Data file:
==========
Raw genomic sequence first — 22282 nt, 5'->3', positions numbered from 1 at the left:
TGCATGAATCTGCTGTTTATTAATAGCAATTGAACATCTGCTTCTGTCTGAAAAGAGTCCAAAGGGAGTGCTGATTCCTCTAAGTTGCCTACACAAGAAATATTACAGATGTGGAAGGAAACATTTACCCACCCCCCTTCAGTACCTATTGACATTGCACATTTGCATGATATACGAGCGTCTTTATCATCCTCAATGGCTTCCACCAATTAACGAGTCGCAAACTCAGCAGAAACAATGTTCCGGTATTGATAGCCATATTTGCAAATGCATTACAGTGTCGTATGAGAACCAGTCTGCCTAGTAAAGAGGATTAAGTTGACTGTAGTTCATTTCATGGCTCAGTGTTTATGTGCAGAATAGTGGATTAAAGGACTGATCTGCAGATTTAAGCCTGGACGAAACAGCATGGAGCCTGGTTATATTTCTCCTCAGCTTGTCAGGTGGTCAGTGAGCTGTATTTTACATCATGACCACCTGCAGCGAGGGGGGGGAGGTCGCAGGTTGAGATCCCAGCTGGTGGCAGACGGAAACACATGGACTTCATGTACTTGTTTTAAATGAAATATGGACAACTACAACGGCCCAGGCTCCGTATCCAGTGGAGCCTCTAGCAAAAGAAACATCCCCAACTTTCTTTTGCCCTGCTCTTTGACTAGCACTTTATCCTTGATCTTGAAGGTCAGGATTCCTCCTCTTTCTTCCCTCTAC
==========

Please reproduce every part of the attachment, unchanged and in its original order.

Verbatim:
Raw genomic sequence first — 22282 nt, 5'->3', positions numbered from 1 at the left:
TGCATGAATCTGCTGTTTATTAATAGCAATTGAACATCTGCTTCTGTCTGAAAAGAGTCCAAAGGGAGTGCTGATTCCTCTAAGTTGCCTACACAAGAAATATTACAGATGTGGAAGGAAACATTTACCCACCCCCCTTCAGTACCTATTGACATTGCACATTTGCATGATATACGAGCGTCTTTATCATCCTCAATGGCTTCCACCAATTAACGAGTCGCAAACTCAGCAGAAACAATGTTCCGGTATTGATAGCCATATTTGCAAATGCATTACAGTGTCGTATGAGAACCAGTCTGCCTAGTAAAGAGGATTAAGTTGACTGTAGTTCATTTCATGGCTCAGTGTTTATGTGCAGAATAGTGGATTAAAGGACTGATCTGCAGATTTAAGCCTGGACGAAACAGCATGGAGCCTGGTTATATTTCTCCTCAGCTTGTCAGGTGGTCAGTGAGCTGTATTTTACATCATGACCACCTGCAGCGAGGGGGGGGAGGTCGCAGGTTGAGATCCCAGCTGGTGGCAGACGGAAACACATGGACTTCATGTACTTGTTTTAAATGAAATATGGACAACTACAACGGCCCAGGCTCCGTATCCAGTGGAGCCTCTAGCAAAAGAAACATCCCCAACTTTCTTTTGCCCTGCTCTTTGACTAGCACTTTATCCTTGATCTTGAAGGTCAGGATTCCTCCTCTTTCTTCCCTCTAC